The third part of this approach focuses on the positioning of a brand or product. This process will not start until the previous phases have been completed. Without the information obtained in the first two steps, it is very difficult to position effectively.
In marketing terms, positioning is the conscious linking of a brand or product to a particular identity or image with different characteristics. The aim of this is to get a spot in the mind of the consumer.
That seems difficult, but it doesn’t have to be. Think about how customers will see your brand or company. What are its strengths, or USPs? What is the added value of your brand compared to the competitor’s brand? Which way of communicating is appropriate for your brand and target group? These are some questions to answer when thinking about positioning your brand.
There are different types of positioning strategies. Some examples are:
- Product features and benefits: associating the brand/product with certain favorable values
- Product quality: associating the brand with high quality and exclusivity
- Product price: associating the brand with competitive prices
- Product use or application: associating the brand with specific uses
Good positioning can provide a competitive advantage. If a brand always offers a little more than the competition when it comes to positioning, consumers will end up choosing that brand more often.
What is repositioning?
Repositioning a brand in the market happens when a company changes its existing status in the market. Repositioning is usually done when performance is below par or when there are major changes in the market. It also happens that companies make the decision to launch a new product or brand instead. They often do this because repositioning a brand entails high costs.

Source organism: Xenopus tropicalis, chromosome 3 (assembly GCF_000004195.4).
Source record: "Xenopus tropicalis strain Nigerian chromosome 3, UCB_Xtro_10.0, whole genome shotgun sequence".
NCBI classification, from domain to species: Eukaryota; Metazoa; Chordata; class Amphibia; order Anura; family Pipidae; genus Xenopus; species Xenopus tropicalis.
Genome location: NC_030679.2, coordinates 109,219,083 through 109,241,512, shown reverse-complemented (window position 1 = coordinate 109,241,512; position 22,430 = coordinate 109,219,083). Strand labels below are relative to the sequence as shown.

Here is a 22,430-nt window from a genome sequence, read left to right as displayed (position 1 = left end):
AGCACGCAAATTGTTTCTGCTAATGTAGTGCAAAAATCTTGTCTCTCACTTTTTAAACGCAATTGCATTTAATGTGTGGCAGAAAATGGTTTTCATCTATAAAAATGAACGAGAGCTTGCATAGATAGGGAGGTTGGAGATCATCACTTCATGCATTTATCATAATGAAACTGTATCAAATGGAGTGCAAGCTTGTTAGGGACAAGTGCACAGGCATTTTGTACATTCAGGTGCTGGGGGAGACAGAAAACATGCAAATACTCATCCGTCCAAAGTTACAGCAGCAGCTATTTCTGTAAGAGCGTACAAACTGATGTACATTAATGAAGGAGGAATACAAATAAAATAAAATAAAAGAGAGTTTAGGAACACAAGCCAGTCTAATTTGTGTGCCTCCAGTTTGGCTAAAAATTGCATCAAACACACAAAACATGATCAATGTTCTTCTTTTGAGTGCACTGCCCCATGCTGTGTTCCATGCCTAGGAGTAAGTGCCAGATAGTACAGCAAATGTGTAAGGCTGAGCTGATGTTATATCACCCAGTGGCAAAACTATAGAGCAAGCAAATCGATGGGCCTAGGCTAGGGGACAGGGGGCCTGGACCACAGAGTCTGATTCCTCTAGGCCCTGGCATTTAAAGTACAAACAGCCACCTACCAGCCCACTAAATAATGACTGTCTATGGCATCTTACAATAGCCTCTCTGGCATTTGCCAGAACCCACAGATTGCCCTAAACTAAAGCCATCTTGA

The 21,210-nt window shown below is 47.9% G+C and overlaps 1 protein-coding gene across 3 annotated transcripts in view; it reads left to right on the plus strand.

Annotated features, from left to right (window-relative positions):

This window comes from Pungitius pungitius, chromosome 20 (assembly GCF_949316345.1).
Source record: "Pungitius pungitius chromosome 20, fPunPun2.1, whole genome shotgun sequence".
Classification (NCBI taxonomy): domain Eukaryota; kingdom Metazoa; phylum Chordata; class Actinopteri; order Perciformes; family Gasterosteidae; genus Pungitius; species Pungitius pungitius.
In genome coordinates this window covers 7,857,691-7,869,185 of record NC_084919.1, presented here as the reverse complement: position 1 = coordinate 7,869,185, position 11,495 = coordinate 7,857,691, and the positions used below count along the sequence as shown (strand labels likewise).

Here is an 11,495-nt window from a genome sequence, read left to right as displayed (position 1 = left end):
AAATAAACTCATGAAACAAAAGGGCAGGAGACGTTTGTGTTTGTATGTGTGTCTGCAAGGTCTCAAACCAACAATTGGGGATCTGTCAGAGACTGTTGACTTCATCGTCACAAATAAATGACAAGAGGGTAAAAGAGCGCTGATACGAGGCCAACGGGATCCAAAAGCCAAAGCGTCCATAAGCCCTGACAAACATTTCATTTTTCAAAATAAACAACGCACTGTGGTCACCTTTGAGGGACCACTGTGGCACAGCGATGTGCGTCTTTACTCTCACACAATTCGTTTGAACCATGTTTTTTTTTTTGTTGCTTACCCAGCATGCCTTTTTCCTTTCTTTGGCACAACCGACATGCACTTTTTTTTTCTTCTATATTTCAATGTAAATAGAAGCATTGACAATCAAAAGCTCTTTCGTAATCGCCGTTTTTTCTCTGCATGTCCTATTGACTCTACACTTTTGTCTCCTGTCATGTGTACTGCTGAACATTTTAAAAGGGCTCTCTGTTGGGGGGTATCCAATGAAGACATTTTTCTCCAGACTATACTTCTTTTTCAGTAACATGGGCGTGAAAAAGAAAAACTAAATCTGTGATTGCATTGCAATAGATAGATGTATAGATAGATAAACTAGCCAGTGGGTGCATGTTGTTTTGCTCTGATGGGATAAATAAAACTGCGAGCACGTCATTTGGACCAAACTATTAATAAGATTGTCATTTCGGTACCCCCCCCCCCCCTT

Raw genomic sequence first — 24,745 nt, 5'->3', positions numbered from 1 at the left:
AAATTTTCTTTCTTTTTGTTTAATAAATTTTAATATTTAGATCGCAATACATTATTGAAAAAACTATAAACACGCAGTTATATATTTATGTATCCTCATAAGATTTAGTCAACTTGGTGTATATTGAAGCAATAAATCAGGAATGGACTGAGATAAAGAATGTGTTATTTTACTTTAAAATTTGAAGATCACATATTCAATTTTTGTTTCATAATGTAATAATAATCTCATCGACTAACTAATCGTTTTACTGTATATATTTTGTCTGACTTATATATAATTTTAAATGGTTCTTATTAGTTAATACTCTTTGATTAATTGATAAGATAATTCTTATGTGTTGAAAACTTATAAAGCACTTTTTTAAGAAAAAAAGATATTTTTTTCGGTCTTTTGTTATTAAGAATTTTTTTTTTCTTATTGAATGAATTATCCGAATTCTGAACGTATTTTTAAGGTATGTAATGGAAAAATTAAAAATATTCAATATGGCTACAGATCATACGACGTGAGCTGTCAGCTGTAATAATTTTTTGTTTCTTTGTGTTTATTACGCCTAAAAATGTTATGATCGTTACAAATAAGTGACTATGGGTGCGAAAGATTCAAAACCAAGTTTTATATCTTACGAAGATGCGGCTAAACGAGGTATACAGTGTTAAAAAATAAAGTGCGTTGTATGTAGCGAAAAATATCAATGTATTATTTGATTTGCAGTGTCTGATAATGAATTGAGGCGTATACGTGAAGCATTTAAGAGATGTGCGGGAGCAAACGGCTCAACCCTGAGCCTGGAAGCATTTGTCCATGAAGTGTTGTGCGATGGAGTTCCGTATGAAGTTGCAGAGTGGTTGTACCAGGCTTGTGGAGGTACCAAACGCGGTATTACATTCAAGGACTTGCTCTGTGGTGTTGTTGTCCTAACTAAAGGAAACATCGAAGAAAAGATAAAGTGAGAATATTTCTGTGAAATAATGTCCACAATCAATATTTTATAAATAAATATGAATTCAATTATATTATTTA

An example of a brand that has done this successfully is Mother Energy Drinks, a brand of The Coca-Cola Company. This company launched Mother Energy Drinks in the Australian market in 2006. The launch was professionally executed and Coca-Cola’s distribution channels were used to get the drinks to the retailers. The taste of the drink was disappointing and the company saw sales numbers fall again and again.
So the company had to make a choice: improve and reposition the product or take it off the market and start a new drink. In the end, it was decided to reposition the product as it already enjoyed a high level of brand awareness.
The biggest challenge for Coca-Cola thus became to regain consumer confidence and let them try the product. This was successful and the brand gained a healthy market share.
Now it is your turn
What do you think? Do you recognize the explanation about the STP model? Is this approach used in your marketing environment? Do you see similarities with other positioning theories? Which part of this model do you think is most important?
Share your experience and knowledge in the comments box below.
- Copulsky, J. R., & Wolf, M. J. (1990). Relationship marketing: positioning for the future. Journal of Business Strategy, 11(4), 16-20.
- Domzal, T., & Unger, L. (1987). Emerging positioning strategies in global marketing. Journal of Consumer Marketing.
- Brooksbank, R. (1994). The anatomy of marketing positioning strategy. Marketing Intelligence & Planning.
How to cite this article:
Janse, B. (2022). STP Model in Marketing Explained: Steps & Repositioning Example. Retrieved [insert date] from Toolshero: https://www.toolshero.com/marketing/stp-model/
Published on: 09/13/2022 | Last update: 02/16/2023
Add a link to this page on your website:
<a href=”https://www.toolshero.com/marketing/stp-model/”>Toolshero: STP Model in Marketing Explained: Steps & Repositioning Example</a>
We are sorry that this post was not useful for you!
Let us improve this post!
Tell us how we can improve this post?